When we see this happen in a game, it is important to point this out to our players; possibly right then, or at the end of the inning when everyone is back in the dugout.  A big part of cementing a new teaching point is showing the players where it made a positive impact in a game.




Drills to Train the Habit of ‘Looking for Other Runners’

  • Receiving Throws:                                  Tag Play (at Third Base) - ‘Skill Building Warm-up’ page
  • Catch, Tag, Power Position:                    Playing Catch Practice’ page
  • Catch, Tag & Throw, Mini Diamond:    Skill Building Warm-up page
  • Catch, Tag & Throw, Full Field:             Team Drills page

After our players have been exposed to this concept in drills where this action is a primary objective of the drill, we apply the action of ‘Looking for Other Runners’ to every instance where a base-runner is tagged or there is a force out at a base.  This applies to our scrimmages in practices. 

When incorporating this added action to other drills, f time and bodies are available, we can put am extra  player at another base on the diamond.  At the conclusion of each drill repetition, this additional player calls for the ball and the player who concluded the original drill, doesn’t just go through the action of “Looking for Other Runners”, they get to make a throw to the other base. The added player receives the throw, makes a tag on an imaginary runner ….and then they come off the base “Looking for other Runners”. 

Ultimately these habits carry over to our games ….these good habits will make a difference in our team’s ability to control runners and will shave a run or two off the final score of our opponents in many of our games.






Overthrow at First 1.jpg

Pick-off Throw To First Base

oooops, the throw is headed down the right field line


One aspect of Pitchers having trouble throwing to first base is Mindset.  Think of what we call the move to first: “Pickoff Move”.  The long used phrase ‘pick off’ by coaches (and players saying it/thinking it themselves) has morphed into the mindset that the purpose of this play is to generate an out – pick the base runner off first.  Too often the result is pitchers trying too hard to ‘pick the guy off’ and firing the ball past the first baseman.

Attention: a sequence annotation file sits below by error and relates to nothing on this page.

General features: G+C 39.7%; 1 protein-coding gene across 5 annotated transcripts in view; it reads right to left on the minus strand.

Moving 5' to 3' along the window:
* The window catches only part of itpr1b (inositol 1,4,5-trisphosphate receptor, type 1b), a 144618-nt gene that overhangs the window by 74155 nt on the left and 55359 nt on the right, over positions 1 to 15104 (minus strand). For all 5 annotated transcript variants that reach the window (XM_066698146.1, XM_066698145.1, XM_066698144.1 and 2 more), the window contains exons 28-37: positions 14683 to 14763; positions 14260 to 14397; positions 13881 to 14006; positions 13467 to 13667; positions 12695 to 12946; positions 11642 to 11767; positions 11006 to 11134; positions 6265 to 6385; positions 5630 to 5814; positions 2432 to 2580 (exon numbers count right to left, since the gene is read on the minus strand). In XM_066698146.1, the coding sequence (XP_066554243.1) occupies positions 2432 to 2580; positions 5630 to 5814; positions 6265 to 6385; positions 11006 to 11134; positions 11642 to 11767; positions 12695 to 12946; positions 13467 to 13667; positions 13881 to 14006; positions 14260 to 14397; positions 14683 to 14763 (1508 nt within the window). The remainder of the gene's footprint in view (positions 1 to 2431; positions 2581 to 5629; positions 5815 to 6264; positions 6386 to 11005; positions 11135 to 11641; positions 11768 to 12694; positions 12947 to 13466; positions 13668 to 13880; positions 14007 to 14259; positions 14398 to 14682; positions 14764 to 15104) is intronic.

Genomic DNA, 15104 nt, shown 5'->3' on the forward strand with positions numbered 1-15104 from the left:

The pitchers’ actions become too quick, undisciplined and to some extent, out of control which leads to poor throws.  Also, pitchers often try to throw the ball too close to the ground (where the first baseman would be in a better position to apply a tag).  “Hey, I gotta throw the ball down by the bag, so we have a better chance to pick that guy off.”


Let’s ask ourselves the question, “what is the objective of throwing over to first base?”  Are we really trying to generate an out? …or perhaps are we simply trying to ‘Hold the runner close’? …or disrupt their timing? …or to wear them down and slow their jump? …or create anxiety by sticking in their mind that, ‘Yes, the pitcher Will throw over’?


When I was a head coach in college we changed the phrase ‘Pick Move’ to ‘HOLD Move’.  Our objective was to re-set our pitchers’ mindset when they threw to first base.  We taught them that we are not trying to ‘Pick the Runner Off’, we are working to ‘Hold Them Close’.


Questions:   1. What percentage of throws to first base result in an out?  I don’t have any stats, but I’ll suggest the number is less than 5%.    2. At the amateur/teen level of play, what is the percentage of balls thrown past the first baseman? …I don’t have a stat on that either, but I will suggest that the percentage of balls thrown past the first baseman is higher than the percentage of throws that result in an out.


We taught our college pitchers to throw to first base at the first baseman’s chest level, not low to the ground, near the bag.  By practicing with this mindset our pitchers became very good at making catchable throws consistently.


Another question to ask (and this might be easier for those of us who were base-stealers in our playing days) is:  

When a base-stealer is Picked Off, was it a result of the pitcher making a quick and awesome throw, or was it a result of the Runner ‘Getting Their Self Out’?

ie, they were ‘leaning’, or their first move was towards second base, when the pitcher threw over, and as a result they were late in getting back to the base?